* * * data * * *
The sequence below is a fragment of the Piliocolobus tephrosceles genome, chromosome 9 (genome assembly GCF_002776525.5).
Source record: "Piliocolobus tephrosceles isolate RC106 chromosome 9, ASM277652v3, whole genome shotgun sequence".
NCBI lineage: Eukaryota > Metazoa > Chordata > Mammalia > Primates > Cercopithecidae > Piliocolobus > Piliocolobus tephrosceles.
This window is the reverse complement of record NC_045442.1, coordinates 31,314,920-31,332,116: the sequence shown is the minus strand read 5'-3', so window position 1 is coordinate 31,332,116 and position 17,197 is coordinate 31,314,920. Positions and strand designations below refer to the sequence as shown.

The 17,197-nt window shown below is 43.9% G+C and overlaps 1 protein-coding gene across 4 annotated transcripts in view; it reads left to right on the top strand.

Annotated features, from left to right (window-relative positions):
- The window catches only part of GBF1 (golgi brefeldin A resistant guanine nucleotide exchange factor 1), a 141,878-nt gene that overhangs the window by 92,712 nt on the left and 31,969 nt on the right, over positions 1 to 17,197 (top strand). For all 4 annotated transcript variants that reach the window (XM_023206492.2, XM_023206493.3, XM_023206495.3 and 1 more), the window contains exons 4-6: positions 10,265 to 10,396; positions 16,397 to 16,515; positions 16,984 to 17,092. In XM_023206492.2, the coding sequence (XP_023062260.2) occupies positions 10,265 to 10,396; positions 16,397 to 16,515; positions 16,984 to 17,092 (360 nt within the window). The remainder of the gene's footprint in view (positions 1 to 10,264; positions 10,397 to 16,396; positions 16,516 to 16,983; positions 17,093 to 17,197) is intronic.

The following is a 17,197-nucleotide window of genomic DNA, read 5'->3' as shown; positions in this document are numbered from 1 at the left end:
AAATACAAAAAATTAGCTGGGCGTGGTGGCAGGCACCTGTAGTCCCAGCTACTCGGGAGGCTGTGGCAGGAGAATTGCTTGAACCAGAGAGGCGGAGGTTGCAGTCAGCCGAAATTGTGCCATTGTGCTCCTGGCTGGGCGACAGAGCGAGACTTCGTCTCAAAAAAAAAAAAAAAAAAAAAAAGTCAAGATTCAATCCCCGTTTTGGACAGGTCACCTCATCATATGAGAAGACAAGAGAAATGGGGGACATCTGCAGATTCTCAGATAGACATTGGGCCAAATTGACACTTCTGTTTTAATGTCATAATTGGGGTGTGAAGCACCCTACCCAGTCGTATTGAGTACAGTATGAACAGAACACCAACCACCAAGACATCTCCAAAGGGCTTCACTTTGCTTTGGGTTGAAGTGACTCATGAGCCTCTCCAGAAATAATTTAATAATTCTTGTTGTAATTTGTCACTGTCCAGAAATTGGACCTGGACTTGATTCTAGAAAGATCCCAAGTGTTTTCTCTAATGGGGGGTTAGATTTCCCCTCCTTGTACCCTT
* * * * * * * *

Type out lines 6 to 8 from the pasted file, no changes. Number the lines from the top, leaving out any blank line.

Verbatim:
Annotated features, from left to right (window-relative positions):
- The window catches only part of GBF1 (golgi brefeldin A resistant guanine nucleotide exchange factor 1), a 141,878-nt gene that overhangs the window by 92,712 nt on the left and 31,969 nt on the right, over positions 1 to 17,197 (top strand). For all 4 annotated transcript variants that reach the window (XM_023206492.2, XM_023206493.3, XM_023206495.3 and 1 more), the window contains exons 4-6: positions 10,265 to 10,396; positions 16,397 to 16,515; positions 16,984 to 17,092. In XM_023206492.2, the coding sequence (XP_023062260.2) occupies positions 10,265 to 10,396; positions 16,397 to 16,515; positions 16,984 to 17,092 (360 nt within the window). The remainder of the gene's footprint in view (positions 1 to 10,264; positions 10,397 to 16,396; positions 16,516 to 16,983; positions 17,093 to 17,197) is intronic.

The following is a 17,197-nucleotide window of genomic DNA, read 5'->3' as shown; positions in this document are numbered from 1 at the left end: